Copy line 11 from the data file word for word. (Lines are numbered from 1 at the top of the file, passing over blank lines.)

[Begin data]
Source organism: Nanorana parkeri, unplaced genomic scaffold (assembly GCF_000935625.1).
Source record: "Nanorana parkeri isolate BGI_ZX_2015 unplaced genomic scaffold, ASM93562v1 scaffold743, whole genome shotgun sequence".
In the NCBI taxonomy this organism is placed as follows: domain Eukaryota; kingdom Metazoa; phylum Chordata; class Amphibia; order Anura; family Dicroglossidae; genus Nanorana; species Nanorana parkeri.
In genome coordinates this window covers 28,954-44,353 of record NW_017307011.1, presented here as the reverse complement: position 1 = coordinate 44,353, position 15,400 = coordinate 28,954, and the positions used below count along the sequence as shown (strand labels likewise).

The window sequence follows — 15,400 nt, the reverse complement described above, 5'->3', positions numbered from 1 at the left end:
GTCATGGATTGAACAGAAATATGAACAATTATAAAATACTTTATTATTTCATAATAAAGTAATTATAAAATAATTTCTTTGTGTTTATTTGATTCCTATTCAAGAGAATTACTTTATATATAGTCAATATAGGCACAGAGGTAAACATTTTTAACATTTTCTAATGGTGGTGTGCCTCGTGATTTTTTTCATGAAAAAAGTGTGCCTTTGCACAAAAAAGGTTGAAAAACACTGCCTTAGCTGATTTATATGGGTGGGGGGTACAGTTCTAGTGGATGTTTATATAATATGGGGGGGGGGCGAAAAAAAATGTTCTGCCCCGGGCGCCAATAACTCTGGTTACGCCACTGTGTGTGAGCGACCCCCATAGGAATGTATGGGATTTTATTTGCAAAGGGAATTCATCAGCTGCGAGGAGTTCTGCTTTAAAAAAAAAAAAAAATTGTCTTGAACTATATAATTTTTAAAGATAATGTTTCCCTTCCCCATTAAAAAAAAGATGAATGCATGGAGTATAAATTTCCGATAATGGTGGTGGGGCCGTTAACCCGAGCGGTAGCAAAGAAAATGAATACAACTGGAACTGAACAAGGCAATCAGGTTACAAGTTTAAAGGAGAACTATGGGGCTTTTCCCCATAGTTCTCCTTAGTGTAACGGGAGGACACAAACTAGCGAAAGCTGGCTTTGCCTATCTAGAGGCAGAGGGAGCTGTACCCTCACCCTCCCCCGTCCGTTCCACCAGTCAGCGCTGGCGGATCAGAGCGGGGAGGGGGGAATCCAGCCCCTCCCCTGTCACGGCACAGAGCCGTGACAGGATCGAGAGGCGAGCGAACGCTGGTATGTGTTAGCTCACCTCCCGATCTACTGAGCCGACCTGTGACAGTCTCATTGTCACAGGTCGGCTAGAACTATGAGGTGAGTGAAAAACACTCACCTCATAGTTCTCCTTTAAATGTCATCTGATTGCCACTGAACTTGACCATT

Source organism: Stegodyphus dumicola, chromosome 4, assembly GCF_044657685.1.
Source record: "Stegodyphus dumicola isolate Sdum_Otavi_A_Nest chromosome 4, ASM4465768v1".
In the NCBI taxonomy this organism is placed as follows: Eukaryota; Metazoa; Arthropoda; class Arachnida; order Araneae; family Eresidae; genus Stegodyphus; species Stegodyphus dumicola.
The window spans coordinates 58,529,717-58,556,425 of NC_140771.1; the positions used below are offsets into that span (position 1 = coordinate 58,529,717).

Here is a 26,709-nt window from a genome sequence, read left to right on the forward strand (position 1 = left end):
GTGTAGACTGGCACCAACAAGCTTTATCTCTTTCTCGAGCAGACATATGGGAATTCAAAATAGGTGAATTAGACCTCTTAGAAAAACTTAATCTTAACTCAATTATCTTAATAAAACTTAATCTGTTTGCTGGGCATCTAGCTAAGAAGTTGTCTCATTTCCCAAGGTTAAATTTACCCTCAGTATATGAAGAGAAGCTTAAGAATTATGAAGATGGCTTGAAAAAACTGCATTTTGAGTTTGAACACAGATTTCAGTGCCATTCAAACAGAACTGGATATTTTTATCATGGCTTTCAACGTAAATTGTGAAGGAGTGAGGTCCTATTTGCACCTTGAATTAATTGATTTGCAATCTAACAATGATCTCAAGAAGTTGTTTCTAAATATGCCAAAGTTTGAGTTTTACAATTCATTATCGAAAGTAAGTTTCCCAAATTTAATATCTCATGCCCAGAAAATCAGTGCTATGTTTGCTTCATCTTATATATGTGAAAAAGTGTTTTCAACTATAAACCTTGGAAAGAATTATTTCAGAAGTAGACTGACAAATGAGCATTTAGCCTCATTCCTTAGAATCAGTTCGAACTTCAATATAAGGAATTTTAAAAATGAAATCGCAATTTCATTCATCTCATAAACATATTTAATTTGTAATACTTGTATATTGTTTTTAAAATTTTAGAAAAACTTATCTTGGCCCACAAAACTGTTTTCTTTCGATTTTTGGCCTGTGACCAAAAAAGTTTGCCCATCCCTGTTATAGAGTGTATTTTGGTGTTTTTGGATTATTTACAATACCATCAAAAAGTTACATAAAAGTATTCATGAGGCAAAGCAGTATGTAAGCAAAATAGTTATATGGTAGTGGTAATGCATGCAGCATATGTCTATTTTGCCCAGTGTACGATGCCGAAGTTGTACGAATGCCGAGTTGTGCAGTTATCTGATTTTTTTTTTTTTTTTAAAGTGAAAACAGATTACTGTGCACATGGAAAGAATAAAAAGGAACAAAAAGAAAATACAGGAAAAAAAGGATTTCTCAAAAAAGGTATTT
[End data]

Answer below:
Here is a 26,709-nt window from a genome sequence, read left to right on the forward strand (position 1 = left end):